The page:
Note The Satellite nV System hardware features, support for SFPs, and compatible topologies are described in the Cisco ASR 9000 Series Aggregation Services Router Hardware Installation Guide.


Restrictions of the Satellite nV System

These are some of the software restrictions of the Cisco CRS-3 Satellite System:

The inter-chassis link redundancy is supported only through the static EtherChannel, and not through LACP based link bundles. Minimum and maximum link commands are not applicable when ICL is a bundle.

If a satellite system is operating in redundant ICL mode, then you cannot configure link bundles of any form (with or without LACP) on the access ports of that same satellite switch.

If a satellite system is operating in redundant ICL mode, then Ethernet OAM features are not supported on the access ports of that satellite.

These features, protocols, and topologies are not supported on the Cisco CRS-3 Satellite System:

L2VPN

QinQ

TE tunnel over Satellite interface

Pseudowire Headend

GRE over satellite interface

L2TPv3

Multicast over satellite interface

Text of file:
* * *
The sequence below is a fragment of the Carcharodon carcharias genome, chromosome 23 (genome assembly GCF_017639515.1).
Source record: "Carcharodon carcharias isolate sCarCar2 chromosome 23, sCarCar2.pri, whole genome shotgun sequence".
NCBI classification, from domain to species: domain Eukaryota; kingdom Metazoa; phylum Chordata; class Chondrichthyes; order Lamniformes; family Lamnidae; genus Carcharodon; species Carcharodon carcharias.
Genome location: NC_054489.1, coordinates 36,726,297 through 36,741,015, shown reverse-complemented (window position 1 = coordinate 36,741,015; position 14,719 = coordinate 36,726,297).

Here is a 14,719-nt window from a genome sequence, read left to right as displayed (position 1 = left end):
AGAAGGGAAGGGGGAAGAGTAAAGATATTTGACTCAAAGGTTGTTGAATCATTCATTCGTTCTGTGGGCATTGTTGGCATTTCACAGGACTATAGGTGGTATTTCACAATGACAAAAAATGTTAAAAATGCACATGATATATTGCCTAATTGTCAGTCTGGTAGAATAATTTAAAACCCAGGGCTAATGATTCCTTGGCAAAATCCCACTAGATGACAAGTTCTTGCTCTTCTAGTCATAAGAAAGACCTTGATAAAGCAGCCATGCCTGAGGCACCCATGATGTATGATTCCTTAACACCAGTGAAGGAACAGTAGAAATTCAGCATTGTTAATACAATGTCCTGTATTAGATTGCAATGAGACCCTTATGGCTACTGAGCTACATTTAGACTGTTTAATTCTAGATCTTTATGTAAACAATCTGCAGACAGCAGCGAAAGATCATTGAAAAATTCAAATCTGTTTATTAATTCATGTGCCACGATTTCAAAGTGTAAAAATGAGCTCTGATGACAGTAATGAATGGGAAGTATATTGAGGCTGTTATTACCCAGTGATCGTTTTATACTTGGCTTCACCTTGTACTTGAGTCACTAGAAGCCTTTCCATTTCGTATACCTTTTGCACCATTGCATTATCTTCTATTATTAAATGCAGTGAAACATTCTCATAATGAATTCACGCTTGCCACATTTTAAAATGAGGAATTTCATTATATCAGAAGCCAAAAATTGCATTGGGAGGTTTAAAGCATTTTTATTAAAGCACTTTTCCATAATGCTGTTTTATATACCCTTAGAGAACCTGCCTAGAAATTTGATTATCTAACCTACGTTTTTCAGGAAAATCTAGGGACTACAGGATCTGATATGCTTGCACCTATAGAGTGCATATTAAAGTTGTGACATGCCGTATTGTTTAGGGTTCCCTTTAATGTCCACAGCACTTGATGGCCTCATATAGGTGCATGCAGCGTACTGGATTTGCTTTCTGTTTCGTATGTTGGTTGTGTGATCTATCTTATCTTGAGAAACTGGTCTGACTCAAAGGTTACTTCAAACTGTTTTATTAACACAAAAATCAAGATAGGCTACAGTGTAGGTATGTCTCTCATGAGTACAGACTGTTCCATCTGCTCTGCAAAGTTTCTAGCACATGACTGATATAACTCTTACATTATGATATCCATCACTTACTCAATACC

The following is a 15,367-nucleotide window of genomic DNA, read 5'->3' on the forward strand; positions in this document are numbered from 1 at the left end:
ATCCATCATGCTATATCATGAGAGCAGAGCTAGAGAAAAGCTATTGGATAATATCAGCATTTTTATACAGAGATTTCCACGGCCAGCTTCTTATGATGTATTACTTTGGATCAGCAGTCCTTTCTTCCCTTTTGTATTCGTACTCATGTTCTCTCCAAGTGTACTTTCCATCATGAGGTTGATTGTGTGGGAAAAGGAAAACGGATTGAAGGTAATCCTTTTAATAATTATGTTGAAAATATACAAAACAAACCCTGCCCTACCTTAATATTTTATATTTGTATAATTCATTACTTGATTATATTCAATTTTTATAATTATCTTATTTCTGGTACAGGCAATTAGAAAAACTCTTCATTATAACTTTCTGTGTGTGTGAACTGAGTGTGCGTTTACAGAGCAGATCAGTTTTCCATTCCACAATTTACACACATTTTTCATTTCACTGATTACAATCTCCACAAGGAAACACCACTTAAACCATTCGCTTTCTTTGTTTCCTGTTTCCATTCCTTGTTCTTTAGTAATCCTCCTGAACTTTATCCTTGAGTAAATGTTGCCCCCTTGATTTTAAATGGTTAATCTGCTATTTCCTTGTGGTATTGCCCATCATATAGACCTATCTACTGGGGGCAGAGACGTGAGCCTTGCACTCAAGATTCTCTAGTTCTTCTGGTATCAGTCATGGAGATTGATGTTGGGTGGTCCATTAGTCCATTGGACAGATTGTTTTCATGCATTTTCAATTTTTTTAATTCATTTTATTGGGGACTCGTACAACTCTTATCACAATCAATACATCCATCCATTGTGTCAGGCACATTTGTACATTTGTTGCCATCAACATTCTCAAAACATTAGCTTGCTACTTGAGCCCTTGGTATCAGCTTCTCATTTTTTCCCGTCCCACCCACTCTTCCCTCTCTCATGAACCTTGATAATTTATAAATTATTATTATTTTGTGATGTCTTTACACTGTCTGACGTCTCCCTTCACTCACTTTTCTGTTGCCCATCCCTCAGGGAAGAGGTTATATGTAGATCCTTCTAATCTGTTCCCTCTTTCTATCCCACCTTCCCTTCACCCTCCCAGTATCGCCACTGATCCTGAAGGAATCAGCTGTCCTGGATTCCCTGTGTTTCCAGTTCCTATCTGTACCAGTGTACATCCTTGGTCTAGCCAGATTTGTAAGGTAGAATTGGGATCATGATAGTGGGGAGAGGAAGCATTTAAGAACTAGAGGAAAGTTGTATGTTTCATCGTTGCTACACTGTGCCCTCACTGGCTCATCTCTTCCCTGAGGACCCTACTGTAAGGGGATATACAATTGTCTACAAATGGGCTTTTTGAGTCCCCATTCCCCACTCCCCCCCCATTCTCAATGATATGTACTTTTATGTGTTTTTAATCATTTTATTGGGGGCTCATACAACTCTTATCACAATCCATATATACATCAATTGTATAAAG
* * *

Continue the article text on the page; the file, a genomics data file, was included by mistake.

Satellite interface as core facing interface

801.1ad/.1ah encapsulation

HSRP and VRRP

HW DBA based netflow

If a satellite system is operating in redundant ICL mode, then Cisco Discovery Protocol(CDP) and Link Layer Discovery Protocol(LLDP) are not supported on the access ports of that satellite.

You cannot connect the same satellite box to more than one Cisco CRS-3 Modular Services Line Card.

Both the access link bundles and ICL bundles can co-exist, but not concurrently.

BFD echo mode is not supported on Satellite Gigabit Ethernet links. BFD Asynchronous mode is supported on the Satellite Gigabit Ethernet links that are not part of a bundle. When Satellite links are part of the Access bundle, only BFD over Logical Bundles (BLB) is supported.

Adding non-ICL links (normal TenGigE links) to ICL bundle is not supported. This configuration is not rejected, but the behavior is unpredictable.

Bundling of satellite and non-satellite interfaces is not supported.

Bundling of satellite interfaces from different satellite boxes is not supported.

Only Cisco CRS-3 Modular Services Line Card with fixed PLIM (14x10GE and 20x10GE) can be used to interconnect with the Satellite boxes.

All bundle members must be from same satellite. The maximum number of bundle members is restricted to 44.

ISSU and MDR are not supported on the satellite.

Implementing a Satellite nV System